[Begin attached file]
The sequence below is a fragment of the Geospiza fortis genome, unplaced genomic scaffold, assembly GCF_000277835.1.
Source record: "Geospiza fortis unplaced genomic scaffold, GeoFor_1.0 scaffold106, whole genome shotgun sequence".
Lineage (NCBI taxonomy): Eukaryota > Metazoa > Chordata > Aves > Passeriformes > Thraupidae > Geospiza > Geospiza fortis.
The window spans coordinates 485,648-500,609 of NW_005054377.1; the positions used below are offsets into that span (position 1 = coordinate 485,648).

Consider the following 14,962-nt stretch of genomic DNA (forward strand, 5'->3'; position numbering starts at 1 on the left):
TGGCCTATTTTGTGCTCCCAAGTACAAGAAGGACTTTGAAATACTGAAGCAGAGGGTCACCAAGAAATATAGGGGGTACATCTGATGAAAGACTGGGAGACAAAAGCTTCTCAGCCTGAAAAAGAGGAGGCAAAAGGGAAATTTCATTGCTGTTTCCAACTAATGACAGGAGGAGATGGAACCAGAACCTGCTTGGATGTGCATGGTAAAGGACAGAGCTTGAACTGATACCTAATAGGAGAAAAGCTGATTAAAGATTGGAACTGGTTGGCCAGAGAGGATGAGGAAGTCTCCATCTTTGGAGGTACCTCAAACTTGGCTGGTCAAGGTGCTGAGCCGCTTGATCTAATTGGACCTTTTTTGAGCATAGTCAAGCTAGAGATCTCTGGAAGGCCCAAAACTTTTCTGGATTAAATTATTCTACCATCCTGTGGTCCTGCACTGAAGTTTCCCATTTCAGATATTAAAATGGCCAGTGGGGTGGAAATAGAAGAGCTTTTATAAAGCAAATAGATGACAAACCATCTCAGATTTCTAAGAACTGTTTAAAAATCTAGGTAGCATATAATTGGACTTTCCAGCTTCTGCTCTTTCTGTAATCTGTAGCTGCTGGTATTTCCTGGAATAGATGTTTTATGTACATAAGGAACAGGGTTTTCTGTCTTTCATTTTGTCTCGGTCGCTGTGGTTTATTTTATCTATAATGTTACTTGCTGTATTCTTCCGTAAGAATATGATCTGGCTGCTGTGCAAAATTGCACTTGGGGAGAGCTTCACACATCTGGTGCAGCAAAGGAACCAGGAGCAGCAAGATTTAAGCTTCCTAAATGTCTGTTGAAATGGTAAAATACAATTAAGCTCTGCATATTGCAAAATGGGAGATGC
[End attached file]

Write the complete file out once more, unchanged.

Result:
The sequence below is a fragment of the Geospiza fortis genome, unplaced genomic scaffold, assembly GCF_000277835.1.
Source record: "Geospiza fortis unplaced genomic scaffold, GeoFor_1.0 scaffold106, whole genome shotgun sequence".
Lineage (NCBI taxonomy): Eukaryota > Metazoa > Chordata > Aves > Passeriformes > Thraupidae > Geospiza > Geospiza fortis.
The window spans coordinates 485,648-500,609 of NW_005054377.1; the positions used below are offsets into that span (position 1 = coordinate 485,648).

Consider the following 14,962-nt stretch of genomic DNA (forward strand, 5'->3'; position numbering starts at 1 on the left):
TGGCCTATTTTGTGCTCCCAAGTACAAGAAGGACTTTGAAATACTGAAGCAGAGGGTCACCAAGAAATATAGGGGGTACATCTGATGAAAGACTGGGAGACAAAAGCTTCTCAGCCTGAAAAAGAGGAGGCAAAAGGGAAATTTCATTGCTGTTTCCAACTAATGACAGGAGGAGATGGAACCAGAACCTGCTTGGATGTGCATGGTAAAGGACAGAGCTTGAACTGATACCTAATAGGAGAAAAGCTGATTAAAGATTGGAACTGGTTGGCCAGAGAGGATGAGGAAGTCTCCATCTTTGGAGGTACCTCAAACTTGGCTGGTCAAGGTGCTGAGCCGCTTGATCTAATTGGACCTTTTTTGAGCATAGTCAAGCTAGAGATCTCTGGAAGGCCCAAAACTTTTCTGGATTAAATTATTCTACCATCCTGTGGTCCTGCACTGAAGTTTCCCATTTCAGATATTAAAATGGCCAGTGGGGTGGAAATAGAAGAGCTTTTATAAAGCAAATAGATGACAAACCATCTCAGATTTCTAAGAACTGTTTAAAAATCTAGGTAGCATATAATTGGACTTTCCAGCTTCTGCTCTTTCTGTAATCTGTAGCTGCTGGTATTTCCTGGAATAGATGTTTTATGTACATAAGGAACAGGGTTTTCTGTCTTTCATTTTGTCTCGGTCGCTGTGGTTTATTTTATCTATAATGTTACTTGCTGTATTCTTCCGTAAGAATATGATCTGGCTGCTGTGCAAAATTGCACTTGGGGAGAGCTTCACACATCTGGTGCAGCAAAGGAACCAGGAGCAGCAAGATTTAAGCTTCCTAAATGTCTGTTGAAATGGTAAAATACAATTAAGCTCTGCATATTGCAAAATGGGAGATGC